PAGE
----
Competitive bidding nets up to $26 billion in savings on medical equipment
Story updated Aug. 11, 2017.
Medicare's competitive bidding program is projected to save the CMS nearly $26 billion on durable medical equipment over a 10-year span, but similar savings could be obtained through large commercial insurers' negotiations with suppliers, a new study found.
Prices secured through the early stages of the bidding program were, on average, 35% lower than the prices in the CMS's 2010 fee schedule that were based on historic supplier charges, the study published in Health Affairs found. The CMS anticipates that will translate to $25.7 billion in federal savings from 2013 through 2022, while Medicare beneficiaries will collectively save an additional $17.1 billion. Yet, researchers found that the CMS obtained prices comparable to what the market would bear after studying pricing trends in seven types of medical equipment from 2011 to 2014.
While the researchers found that the prices were comparable, the bidding program did achieve an average of 8.1% lower prices than commercial negotiations.
Supporters say the Medicare Durable Medical Equipment, Prosthetics, Orthotics and Supplies Competitive Bidding Program could continue to save the government billions. Advocacy groups including AARP said they haven't seen the bidding program negatively impact access, which has been a point of contention. The Government Accountability Office agreed.
In March, the CMS halted plans to expand the program come 2019 after critics contended that the program encourages bidders to offer only the lowest-cost products rather than what's most needed. They also argued that the process lacks transparency and does not adequately assess the financial strength of companies that receive contracts.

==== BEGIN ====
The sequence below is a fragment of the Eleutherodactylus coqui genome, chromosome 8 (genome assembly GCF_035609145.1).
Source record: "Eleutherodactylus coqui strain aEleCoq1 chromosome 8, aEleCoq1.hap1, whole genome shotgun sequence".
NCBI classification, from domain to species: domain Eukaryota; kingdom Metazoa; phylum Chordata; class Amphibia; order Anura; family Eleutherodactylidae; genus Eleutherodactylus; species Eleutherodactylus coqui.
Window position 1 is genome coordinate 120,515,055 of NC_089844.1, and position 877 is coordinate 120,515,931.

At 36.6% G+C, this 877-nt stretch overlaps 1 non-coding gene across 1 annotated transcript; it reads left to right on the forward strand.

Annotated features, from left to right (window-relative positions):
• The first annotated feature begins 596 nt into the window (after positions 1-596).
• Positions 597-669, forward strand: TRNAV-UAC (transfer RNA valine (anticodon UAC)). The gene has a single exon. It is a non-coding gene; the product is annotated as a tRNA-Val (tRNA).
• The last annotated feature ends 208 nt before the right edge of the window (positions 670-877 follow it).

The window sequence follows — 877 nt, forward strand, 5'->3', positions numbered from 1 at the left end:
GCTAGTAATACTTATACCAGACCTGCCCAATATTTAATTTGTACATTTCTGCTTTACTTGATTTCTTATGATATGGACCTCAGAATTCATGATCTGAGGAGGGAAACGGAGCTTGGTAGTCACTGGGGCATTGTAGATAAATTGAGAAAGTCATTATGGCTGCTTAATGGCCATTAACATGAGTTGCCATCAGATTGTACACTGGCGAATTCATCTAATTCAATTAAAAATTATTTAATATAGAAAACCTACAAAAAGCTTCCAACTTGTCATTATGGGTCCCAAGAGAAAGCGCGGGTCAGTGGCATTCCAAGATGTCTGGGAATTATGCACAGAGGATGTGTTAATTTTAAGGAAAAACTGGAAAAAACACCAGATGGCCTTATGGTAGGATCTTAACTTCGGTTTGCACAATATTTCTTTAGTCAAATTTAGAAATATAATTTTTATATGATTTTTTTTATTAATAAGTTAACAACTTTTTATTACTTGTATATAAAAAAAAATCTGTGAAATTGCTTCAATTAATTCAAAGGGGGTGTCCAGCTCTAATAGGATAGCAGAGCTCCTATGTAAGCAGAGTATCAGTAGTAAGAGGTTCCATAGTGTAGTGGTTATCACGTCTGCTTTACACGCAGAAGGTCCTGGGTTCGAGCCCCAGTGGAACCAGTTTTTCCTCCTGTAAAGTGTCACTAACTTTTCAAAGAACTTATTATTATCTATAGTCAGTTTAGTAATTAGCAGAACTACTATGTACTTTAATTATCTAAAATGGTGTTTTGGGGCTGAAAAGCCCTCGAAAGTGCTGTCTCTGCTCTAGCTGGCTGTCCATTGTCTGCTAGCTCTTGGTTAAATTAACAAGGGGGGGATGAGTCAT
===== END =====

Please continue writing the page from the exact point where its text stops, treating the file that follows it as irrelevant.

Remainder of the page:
"The American Association for Homecare will work to make sure that the industry's concerns about the bidding program—an initiative that is putting long-time HME companies out of business, reducing beneficiary access, and resulting in reimbursement rates below provider costs—are effectively presented to the CMS," the group said in a statement.
The controversial bidding program, which went into effect in 2011, was created to set more accurate payment rates for equipment and supplies. Medicare previously paid for the products using a fee schedule based on historic supplier charges dating back to the 1980s, which were notoriously high. The price for each product is set at the median bid of the contracted suppliers.
HHS Secretary Tom Price has voiced his long-held concerns with the CMS' competitive bidding process, describing it as "hardly competitive." As a congressman, Price introduced a bill in 2015 that aimed to amend the bidding process, address concerns about rural access and establish an auction process based on "market prices" rather than the median price.
Some researchers and policy experts argue that program would become unsustainable as unsuccessful bidders would leave the market, resulting in fewer suppliers and ultimately reducing beneficiaries' access.
"If the concerns about the program's long-term sustainability can be resolved, competitive bidding for durable medical equipment and similar items may be an effective mechanism for achieving savings in Medicare," co-author David Newman of the Health Care Cost Institute wrote in the study published in Health Affairs.
An edited version of this story can also be found in Modern Healthcare's Aug. 14 print edition.
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